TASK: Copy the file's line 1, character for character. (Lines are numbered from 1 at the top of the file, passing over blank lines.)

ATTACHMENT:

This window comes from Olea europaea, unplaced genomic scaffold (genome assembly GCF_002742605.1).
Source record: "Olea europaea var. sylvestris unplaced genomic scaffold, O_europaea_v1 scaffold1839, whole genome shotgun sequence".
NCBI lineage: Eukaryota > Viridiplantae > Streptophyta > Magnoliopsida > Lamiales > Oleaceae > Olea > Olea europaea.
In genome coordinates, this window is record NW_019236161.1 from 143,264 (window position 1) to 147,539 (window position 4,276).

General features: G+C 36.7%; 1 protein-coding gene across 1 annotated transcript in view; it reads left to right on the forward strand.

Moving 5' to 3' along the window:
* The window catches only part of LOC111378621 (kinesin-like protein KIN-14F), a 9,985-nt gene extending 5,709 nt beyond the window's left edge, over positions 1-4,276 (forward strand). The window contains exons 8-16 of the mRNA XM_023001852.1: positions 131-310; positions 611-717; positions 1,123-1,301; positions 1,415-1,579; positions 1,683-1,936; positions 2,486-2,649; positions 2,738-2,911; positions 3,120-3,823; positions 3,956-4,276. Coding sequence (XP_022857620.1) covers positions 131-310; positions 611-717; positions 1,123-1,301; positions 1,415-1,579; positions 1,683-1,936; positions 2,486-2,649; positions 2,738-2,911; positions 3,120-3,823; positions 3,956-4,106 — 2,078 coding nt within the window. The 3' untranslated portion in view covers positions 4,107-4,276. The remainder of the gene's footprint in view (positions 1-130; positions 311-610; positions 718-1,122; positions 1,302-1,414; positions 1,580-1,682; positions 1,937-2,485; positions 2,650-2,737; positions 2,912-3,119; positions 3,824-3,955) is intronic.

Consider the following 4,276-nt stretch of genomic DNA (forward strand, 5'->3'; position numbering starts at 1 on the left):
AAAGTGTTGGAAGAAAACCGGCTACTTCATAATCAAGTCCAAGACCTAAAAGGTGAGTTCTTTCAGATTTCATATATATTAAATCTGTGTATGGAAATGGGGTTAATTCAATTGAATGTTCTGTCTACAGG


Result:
This window comes from Olea europaea, unplaced genomic scaffold (genome assembly GCF_002742605.1).